As often the only remnant we have from long vanished species, fossils are pretty awesome. But as generally drab-colored, heavy forms often hacked out of rock, the digital view doesn’t treat them too kindly. To improve their online visuals and connect a number of museum collections, the British Geological Survey launched the first database of 3D fossils last week.
Called GB3D Type Fossils Online (shortening Great Britain and 3D into a catchy, or at least quickly written, acronym), the database includes not just hi-res images for thousands of fossils from previously separate British collections, but also 3D images you can view with 3D glasses, as well as 3D models that you can manipulate in your screen to rotate to all angles (provided you have HTML5). The project is a collaboration between BGS and the National Museum Cardiff, Sedgwick Museum of Earth Science, Oxford University Museum of Natural History, and the Geological Curators’ Group, offering an essential linked database for fossils that were previously divided by distance and databases.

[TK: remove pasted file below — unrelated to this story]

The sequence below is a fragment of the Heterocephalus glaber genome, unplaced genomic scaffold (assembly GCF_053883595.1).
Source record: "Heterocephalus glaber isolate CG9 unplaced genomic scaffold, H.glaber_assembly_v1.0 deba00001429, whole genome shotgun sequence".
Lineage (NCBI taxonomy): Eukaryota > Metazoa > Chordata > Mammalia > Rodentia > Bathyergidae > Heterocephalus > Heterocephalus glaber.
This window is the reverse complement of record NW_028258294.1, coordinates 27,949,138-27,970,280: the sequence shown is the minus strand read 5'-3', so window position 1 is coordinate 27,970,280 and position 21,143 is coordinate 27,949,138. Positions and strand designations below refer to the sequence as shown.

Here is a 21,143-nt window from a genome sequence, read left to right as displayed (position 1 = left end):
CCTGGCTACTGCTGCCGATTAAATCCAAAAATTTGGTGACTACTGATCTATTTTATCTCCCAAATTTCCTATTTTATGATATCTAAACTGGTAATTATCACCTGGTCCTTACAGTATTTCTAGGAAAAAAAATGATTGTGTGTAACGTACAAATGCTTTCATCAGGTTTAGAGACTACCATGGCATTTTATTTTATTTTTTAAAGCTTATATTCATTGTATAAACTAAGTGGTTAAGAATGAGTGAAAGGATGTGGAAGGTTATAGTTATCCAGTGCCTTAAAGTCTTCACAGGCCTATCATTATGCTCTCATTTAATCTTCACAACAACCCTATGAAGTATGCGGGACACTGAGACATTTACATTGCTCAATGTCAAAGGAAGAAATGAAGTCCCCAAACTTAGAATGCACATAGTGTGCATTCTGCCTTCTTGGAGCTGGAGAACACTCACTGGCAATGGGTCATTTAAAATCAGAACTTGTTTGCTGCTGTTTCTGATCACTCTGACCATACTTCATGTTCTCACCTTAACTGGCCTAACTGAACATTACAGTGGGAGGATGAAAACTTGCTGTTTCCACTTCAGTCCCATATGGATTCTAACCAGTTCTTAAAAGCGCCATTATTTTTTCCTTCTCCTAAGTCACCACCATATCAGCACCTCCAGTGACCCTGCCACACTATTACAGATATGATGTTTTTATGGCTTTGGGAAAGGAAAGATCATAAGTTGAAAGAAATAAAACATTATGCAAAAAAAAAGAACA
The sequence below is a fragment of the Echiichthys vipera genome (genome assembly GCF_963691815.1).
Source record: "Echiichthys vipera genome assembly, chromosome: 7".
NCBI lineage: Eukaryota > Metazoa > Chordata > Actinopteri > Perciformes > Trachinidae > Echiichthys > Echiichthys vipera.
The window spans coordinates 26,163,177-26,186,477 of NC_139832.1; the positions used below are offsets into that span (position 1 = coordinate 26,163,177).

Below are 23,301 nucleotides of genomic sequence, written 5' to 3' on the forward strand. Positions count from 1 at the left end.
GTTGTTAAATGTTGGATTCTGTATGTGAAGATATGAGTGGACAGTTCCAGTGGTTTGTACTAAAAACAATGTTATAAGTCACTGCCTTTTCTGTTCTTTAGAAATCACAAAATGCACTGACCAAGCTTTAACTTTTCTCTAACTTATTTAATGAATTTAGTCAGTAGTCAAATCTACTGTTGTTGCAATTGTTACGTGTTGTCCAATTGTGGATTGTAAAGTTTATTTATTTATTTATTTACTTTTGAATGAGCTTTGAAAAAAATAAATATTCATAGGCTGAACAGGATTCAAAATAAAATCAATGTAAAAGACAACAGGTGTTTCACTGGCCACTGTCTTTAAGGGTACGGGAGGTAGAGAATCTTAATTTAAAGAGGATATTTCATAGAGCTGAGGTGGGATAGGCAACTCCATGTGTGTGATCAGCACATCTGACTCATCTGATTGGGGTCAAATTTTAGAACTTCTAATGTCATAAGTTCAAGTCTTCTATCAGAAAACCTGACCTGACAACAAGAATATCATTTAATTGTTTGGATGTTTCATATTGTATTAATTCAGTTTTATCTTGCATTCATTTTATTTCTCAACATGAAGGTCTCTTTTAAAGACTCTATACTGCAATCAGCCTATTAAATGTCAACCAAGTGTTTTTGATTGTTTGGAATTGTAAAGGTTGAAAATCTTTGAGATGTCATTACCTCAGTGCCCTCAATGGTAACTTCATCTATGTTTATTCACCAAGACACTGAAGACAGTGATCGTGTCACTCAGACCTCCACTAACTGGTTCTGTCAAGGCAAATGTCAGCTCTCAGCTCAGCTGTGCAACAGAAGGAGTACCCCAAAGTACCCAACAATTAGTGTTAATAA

You’re even able to print out the 3D models if you so desire, and in conjunction with the database a contest is currently underway to spot 3D printed fossils among the real ones in 18 museums around the country. Your prize is a tablet loaded, naturally, with a bunch of 3D fossil images.
The database is fun to explore, although be warned that it is definitely one for the serious fossil researcher. You can’t just type in dinosaur and hope for the best, as the searches are by the scientific taxonomic names. The aesthetics of the database also aren’t anything to get worked up about. However, it’s the images that are extraordinary to explore, so here’s a lovely nautilus shell and an alien-looking trilobite to get you on your digital paleontologist way, or to perhaps start you on your 3D printed fossil collection.
h/t the Atlantic
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